Antoni Gaudi and Luigi Moretti
While contemporary parametric architecture requires vast computational power, the history of architectural design includes some notable architects who used parametric principles in the prototyping and design of their buildings.

Antoni Gaudí’s legendary designs for La Sagrada Família Church and the Colònia Güell Chapel were achieved using a unique process combining ropes, weights, canvas and gravity, known as a funicular system. To calculate his designs, Gaudí hung ropes and chains attached to lead-filled sacks from the ceiling, arranged to reflect his preliminary drawings. Canvas was used to simulate the walls and vaults of the structure. By manipulating the length and location of the ropes and chains, Gaudí could alter the design, but maintain a clear understanding of the loads that would be exerted on the actual building. When a design was chosen, the structure was photographed, and the image was then traced and flipped to provide a viable design for the builders.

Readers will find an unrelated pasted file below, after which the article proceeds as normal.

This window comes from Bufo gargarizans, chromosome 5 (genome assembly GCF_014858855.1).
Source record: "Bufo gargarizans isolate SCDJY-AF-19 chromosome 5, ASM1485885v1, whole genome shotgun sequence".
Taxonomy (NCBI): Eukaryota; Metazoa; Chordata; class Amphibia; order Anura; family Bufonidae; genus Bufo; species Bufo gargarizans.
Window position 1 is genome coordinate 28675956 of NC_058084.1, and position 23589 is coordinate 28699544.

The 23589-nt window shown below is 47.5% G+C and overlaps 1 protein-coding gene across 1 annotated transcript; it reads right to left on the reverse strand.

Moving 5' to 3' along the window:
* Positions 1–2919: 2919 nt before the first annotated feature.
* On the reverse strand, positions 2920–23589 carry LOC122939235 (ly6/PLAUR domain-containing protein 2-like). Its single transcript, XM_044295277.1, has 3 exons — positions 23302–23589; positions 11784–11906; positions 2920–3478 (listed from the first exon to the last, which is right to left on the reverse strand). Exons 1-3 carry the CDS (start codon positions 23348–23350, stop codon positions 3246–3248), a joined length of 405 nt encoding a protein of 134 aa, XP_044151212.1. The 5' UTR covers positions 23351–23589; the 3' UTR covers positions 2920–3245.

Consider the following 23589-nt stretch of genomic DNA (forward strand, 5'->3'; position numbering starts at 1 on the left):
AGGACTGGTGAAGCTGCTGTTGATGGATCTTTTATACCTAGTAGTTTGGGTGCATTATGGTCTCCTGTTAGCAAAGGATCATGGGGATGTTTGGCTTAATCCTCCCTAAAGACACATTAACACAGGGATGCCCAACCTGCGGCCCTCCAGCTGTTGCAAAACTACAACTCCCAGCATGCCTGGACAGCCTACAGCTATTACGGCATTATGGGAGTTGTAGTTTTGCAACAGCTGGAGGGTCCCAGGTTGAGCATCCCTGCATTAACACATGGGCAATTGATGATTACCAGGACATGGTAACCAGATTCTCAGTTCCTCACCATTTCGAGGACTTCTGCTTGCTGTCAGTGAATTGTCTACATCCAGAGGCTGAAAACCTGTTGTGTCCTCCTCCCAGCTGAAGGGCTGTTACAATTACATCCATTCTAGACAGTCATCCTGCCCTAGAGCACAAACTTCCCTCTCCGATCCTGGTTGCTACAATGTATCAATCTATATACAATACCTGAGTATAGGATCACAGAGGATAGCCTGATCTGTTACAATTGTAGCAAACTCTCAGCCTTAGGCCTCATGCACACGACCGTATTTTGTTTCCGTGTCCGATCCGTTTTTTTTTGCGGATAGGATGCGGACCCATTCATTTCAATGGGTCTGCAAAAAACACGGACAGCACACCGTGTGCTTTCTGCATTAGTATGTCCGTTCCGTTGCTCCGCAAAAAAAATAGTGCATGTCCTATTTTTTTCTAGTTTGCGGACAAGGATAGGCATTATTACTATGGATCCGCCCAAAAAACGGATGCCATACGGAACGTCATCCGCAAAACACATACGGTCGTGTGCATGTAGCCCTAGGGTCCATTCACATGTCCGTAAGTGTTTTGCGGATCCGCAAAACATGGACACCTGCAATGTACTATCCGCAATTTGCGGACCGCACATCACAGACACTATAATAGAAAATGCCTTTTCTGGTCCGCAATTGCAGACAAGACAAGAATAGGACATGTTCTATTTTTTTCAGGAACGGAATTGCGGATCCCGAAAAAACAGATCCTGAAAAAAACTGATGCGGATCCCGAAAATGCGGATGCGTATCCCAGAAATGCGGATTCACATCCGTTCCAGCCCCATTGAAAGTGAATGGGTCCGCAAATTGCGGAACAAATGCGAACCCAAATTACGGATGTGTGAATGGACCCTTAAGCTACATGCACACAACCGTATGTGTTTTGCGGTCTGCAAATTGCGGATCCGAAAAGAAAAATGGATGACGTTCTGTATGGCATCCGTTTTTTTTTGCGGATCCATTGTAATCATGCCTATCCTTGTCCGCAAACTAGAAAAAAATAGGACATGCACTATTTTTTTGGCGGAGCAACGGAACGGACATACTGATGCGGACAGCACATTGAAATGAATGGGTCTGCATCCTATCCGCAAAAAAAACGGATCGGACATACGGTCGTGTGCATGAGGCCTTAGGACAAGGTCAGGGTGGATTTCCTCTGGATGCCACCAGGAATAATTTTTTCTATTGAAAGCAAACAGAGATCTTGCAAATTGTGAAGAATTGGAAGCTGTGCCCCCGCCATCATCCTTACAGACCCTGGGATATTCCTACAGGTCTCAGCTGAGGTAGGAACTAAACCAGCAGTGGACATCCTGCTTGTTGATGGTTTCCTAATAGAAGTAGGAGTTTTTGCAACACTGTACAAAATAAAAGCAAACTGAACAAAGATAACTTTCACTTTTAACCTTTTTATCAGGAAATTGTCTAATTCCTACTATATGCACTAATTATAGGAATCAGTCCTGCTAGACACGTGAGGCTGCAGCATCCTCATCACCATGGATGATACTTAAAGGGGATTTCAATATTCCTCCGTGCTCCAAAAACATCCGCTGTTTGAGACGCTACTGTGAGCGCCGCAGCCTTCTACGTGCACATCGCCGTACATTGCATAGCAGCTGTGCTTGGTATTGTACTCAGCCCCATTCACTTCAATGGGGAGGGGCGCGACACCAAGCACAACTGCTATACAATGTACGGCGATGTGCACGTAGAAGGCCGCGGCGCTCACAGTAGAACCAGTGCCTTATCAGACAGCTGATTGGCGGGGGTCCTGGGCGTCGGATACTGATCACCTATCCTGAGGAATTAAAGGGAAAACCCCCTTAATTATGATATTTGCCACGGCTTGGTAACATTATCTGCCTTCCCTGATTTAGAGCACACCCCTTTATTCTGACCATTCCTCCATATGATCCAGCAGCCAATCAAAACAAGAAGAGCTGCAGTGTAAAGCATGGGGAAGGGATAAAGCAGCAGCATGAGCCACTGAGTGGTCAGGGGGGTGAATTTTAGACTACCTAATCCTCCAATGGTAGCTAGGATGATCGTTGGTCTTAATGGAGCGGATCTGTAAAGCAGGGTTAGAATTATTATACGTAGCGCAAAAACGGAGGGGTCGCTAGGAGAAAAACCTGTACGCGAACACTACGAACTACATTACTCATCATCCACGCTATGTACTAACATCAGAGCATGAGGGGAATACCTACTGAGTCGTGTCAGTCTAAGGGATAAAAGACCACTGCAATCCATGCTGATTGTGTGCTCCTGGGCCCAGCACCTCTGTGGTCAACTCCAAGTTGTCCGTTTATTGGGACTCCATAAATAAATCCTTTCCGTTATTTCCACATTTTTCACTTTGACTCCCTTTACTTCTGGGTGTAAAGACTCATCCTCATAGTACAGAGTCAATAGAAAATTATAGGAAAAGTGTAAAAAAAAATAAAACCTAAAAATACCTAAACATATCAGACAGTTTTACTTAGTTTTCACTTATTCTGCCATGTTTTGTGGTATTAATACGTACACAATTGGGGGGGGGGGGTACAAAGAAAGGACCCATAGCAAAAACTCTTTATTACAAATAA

Luigi Moretti’s designs for a stadium were exhibited in the Parametric Architecture exhibition at the Milan Triennial XII (1960), and are generally regarded as the first representation of modern parametric architecture. His designs for Stadium N were achieved with nineteen parameters that included viewing angles and the economic cost of concrete.

Text To Speech

Antoni Gaudí, Model of Colònia Güell Chapel, c. 1900 

Luigi Moretti, Model of Stadium N, 1960